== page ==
Replica of the Turquoise-inlaid Dragon-shaped Bronze Object at the Erlitou Relic Museum Photo: IC
A gold mask from the Sanxingdui Ruins Photo: IC
Chinese President Xi Jinping recently stressed the importance of furthering the study of Chinese civilization to enhance the historical awareness and cultural confidence of the Communist Party of China (CPC) and society.
Xi, also general secretary of the CPC Central Committee, made the remarks during a group study session of the Political Bureau of the CPC Central Committee on a national research program dedicated to tracing the origins of Chinese civilization.
The Global Times spoke with a number of Chinese scholars and experts, so they could break down the large-scale program and give readers a detailed and clear view of its accomplishments.
Can you imagine an intelligent robot with 360 degree flexible motion that is able to identify more than 10 types of burial remains? This type of tech-enabled support is making new stunning archaeological discoveries a possibility and leading Chinese archaeologists to say China is entering a golden era of archaeological discovery in which technology is an essential part.
Chen Xianglong, a research fellow at the Chinese Academy of Social Sciences’ Institute of Archeology, told the Global Times that archaeological science and technology is a branch of archaeology. It mainly focuses on research concepts and methods in archaeology and seeks to solve problems using methods and techniques from the related disciplines of natural science.
He noted that since the launch of the national research program dedicated to tracing the origins of Chinese civilization, the ability to gather information and the reliability of archaeology in Chinese civilization research have greatly improved thanks to the increased use of natural science and technology in archaeology.
“In the new era of continuous improvement of China’s overall scientific and technological strength, archaeological science and technology will continue to be enriched with the application and promotion of the latest technologies in frontier disciplines such as biology, molecular biology, chemistry, geology and physics,” he said.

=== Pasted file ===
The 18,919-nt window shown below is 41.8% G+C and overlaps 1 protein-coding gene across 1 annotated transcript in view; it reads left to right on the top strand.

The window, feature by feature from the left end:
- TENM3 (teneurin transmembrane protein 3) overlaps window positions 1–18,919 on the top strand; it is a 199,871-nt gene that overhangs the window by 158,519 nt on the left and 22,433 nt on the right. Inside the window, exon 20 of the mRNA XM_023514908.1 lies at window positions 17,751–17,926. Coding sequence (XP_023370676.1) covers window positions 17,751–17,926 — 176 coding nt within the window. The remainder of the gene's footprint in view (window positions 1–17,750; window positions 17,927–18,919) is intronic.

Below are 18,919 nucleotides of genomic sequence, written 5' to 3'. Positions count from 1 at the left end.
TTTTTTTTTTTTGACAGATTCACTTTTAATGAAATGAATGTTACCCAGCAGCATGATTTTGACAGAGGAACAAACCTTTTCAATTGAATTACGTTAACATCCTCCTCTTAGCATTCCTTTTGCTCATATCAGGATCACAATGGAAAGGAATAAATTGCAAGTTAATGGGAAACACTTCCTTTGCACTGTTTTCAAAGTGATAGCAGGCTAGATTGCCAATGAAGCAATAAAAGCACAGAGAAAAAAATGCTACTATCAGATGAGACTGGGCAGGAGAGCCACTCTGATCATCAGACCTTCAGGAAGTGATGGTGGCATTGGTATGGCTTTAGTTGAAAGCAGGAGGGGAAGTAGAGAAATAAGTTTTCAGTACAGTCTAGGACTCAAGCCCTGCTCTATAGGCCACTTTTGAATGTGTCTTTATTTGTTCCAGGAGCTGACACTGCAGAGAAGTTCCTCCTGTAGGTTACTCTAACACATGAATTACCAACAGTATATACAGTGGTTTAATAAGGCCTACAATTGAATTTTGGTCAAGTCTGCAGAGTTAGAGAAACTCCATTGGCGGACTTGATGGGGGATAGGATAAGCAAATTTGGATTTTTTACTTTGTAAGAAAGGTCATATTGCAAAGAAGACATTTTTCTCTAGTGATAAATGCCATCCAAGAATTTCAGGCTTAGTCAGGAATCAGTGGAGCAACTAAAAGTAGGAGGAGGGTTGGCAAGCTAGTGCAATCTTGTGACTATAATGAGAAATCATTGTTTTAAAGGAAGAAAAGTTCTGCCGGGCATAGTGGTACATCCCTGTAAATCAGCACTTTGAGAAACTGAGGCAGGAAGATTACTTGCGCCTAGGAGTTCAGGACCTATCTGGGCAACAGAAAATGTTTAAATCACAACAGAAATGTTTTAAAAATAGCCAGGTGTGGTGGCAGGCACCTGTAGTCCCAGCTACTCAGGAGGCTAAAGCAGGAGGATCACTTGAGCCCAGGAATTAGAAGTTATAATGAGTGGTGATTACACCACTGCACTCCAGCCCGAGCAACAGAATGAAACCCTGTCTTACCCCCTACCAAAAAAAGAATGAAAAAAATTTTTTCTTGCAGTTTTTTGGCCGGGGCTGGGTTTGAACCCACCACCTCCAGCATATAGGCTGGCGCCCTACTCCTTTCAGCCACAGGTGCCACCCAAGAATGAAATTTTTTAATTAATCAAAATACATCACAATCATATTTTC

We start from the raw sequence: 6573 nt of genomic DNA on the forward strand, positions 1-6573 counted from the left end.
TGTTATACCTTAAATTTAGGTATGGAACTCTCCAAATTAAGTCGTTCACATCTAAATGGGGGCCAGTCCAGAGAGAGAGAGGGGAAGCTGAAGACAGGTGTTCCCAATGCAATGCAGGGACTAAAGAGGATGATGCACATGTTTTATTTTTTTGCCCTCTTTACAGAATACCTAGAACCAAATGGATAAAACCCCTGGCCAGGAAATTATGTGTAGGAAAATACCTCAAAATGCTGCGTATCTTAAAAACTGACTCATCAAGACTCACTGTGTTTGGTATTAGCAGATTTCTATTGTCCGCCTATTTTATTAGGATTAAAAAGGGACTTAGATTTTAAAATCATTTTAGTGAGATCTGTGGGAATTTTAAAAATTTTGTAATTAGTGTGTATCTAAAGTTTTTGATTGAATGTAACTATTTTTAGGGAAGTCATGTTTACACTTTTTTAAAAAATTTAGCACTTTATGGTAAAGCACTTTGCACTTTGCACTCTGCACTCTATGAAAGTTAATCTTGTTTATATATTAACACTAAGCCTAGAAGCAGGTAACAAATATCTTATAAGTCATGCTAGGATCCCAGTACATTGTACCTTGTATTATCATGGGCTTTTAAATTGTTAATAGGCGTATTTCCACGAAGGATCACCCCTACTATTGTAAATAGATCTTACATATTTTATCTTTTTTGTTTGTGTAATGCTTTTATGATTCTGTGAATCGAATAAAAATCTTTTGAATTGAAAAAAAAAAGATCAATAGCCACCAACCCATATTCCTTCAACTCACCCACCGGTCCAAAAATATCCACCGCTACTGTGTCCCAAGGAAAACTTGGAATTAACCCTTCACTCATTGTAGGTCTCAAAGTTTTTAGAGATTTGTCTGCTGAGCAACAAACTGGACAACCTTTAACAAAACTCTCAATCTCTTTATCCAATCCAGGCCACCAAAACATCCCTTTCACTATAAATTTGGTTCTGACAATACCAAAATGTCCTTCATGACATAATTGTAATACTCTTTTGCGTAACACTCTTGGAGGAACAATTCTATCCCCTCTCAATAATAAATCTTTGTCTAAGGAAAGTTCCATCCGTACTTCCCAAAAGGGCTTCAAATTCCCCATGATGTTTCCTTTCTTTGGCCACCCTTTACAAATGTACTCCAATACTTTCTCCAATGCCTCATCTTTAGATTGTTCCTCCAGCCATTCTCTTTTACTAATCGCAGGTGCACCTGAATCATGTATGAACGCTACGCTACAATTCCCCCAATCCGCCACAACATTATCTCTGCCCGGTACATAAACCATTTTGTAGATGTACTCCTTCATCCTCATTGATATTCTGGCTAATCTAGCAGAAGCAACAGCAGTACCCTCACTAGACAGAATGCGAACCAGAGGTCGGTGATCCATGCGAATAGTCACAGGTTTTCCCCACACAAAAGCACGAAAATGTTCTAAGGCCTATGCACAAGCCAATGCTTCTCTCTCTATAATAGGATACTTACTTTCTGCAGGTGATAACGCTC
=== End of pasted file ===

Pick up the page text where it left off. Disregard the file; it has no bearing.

According to Chen, China’s digital archaeology, especially the application of UAV ultra-low altitude photography and 3D reconstruction technology in archaeology, is leading the world. Other technologies such as testing of ancient DNA, residues and isotopes as well as the archaeological study of animals, plants, ceramics and jade have also produced very satisfying results.
“Radiocarbon dating by accelerator mass spectrometry (AMS) we use is in a leading position in the world in terms of both precision and accuracy,” Wu Xiaohong, a professor at the School of Archaeology and Museology of Peking University, told the Global Times.
She added that the technology has provided an absolute chronology measurement scale for major scientific research projects such as the Xia, Shang and Zhou dynasties (c.2070BC-256BC) project and the Chinese civilization origins exploration project.
“Archaeology has always been interdisciplinary,” Jia Xiaobing, a research fellow at the Chinese Academy of Social Sciences’ Institute of Archeology, told the Global Times.
China’s 14th Five-Year Plan (2021-25) clearly states that it is a priority to “promote the innovation and upgrading of both the precision and accuracy of science and technology… and comprehensively enhance the ability of multi-disciplinary collaborative solutions by actively cultivating cutting-edge interdisciplinary disciplines, while supporting the branches of archaeology, geological archaeology, animal archaeology, plant archaeology and so on.”
Chinese archaeologists say tech-enabled archaeology has provided key scientific support for research into China’s more than 5,000-year-long civilization and has enhanced the credibility of historical research into the development China’s diverse and integrated civilization.
Wu said in the study of the Liangzhu Culture, archaeologists took the lead in proposing and systematically researching the culture’s ability to make use of local water resources, such as the use of complicated flood control systems in major Liangzhu urban clusters. Archaeologists were also able to narrow down the age of the Liangzhu City Ruins discovered in the Yangtze River Basin to around 4,300 to 5,300 years ago through radiocarbon dating by AMS.
According to Chen, though multidisciplinary research spanning environmental, human bone, metallurgical and other archaeological disciplines, archaeologists concluded that the Erlitou site located along the banks of the Luohe River south of Erlitou village in Henan Province belonged to the Xia Dynasty (C.2070-C.1600BC), China’s earliest dynasty.
Although China’s archaeological science and technology has made some great leaps, experts say there is still room for improvement.
As Chinese archaeology enters its second 100 years of development, Chen pointed out that the development of the discipline should be planned as a whole to promote the cross-integration and collaborative innovation of archaeology and natural science.
Meanwhile, they should actively invite more professionals in cutting-edge disciplines such as biology, chemistry and physics to partake in archaeology to cultivate more interdisciplinary elites.